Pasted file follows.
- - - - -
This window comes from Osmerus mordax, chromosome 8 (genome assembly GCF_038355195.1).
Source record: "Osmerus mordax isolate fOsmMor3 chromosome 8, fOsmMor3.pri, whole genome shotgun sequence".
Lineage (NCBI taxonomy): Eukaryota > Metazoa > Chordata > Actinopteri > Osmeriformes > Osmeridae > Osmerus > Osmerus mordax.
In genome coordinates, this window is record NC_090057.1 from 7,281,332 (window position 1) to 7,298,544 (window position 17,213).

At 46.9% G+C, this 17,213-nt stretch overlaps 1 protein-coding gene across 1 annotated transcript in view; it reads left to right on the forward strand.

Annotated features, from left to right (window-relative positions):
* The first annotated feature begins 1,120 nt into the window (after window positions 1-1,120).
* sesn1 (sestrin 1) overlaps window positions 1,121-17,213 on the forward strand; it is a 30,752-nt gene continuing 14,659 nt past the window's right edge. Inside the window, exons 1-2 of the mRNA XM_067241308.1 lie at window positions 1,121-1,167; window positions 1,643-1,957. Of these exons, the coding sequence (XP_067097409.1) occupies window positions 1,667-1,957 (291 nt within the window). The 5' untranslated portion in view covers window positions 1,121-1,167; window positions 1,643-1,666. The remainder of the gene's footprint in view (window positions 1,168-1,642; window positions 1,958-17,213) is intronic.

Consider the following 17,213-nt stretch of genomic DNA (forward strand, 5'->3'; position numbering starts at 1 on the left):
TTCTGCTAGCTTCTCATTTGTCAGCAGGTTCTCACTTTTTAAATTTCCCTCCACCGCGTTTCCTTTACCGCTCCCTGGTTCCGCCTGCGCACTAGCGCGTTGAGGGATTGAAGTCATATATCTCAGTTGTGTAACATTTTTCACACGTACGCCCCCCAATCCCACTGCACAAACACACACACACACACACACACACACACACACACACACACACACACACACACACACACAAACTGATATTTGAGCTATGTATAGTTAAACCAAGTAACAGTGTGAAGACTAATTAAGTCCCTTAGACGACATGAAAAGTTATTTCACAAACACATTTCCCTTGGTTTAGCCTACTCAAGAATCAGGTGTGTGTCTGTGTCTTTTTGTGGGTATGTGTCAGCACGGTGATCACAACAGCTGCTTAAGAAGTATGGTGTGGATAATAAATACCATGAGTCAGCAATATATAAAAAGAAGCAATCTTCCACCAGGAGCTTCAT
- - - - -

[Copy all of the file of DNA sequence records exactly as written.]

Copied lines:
This window comes from Osmerus mordax, chromosome 8 (genome assembly GCF_038355195.1).
Source record: "Osmerus mordax isolate fOsmMor3 chromosome 8, fOsmMor3.pri, whole genome shotgun sequence".
Lineage (NCBI taxonomy): Eukaryota > Metazoa > Chordata > Actinopteri > Osmeriformes > Osmeridae > Osmerus > Osmerus mordax.
In genome coordinates, this window is record NC_090057.1 from 7,281,332 (window position 1) to 7,298,544 (window position 17,213).

At 46.9% G+C, this 17,213-nt stretch overlaps 1 protein-coding gene across 1 annotated transcript in view; it reads left to right on the forward strand.

Annotated features, from left to right (window-relative positions):
* The first annotated feature begins 1,120 nt into the window (after window positions 1-1,120).
* sesn1 (sestrin 1) overlaps window positions 1,121-17,213 on the forward strand; it is a 30,752-nt gene continuing 14,659 nt past the window's right edge. Inside the window, exons 1-2 of the mRNA XM_067241308.1 lie at window positions 1,121-1,167; window positions 1,643-1,957. Of these exons, the coding sequence (XP_067097409.1) occupies window positions 1,667-1,957 (291 nt within the window). The 5' untranslated portion in view covers window positions 1,121-1,167; window positions 1,643-1,666. The remainder of the gene's footprint in view (window positions 1,168-1,642; window positions 1,958-17,213) is intronic.

Consider the following 17,213-nt stretch of genomic DNA (forward strand, 5'->3'; position numbering starts at 1 on the left):
TTCTGCTAGCTTCTCATTTGTCAGCAGGTTCTCACTTTTTAAATTTCCCTCCACCGCGTTTCCTTTACCGCTCCCTGGTTCCGCCTGCGCACTAGCGCGTTGAGGGATTGAAGTCATATATCTCAGTTGTGTAACATTTTTCACACGTACGCCCCCCAATCCCACTGCACAAACACACACACACACACACACACACACACACACACACACACACACACACACACACACACAAACTGATATTTGAGCTATGTATAGTTAAACCAAGTAACAGTGTGAAGACTAATTAAGTCCCTTAGACGACATGAAAAGTTATTTCACAAACACATTTCCCTTGGTTTAGCCTACTCAAGAATCAGGTGTGTGTCTGTGTCTTTTTGTGGGTATGTGTCAGCACGGTGATCACAACAGCTGCTTAAGAAGTATGGTGTGGATAATAAATACCATGAGTCAGCAATATATAAAAAGAAGCAATCTTCCACCAGGAGCTTCAT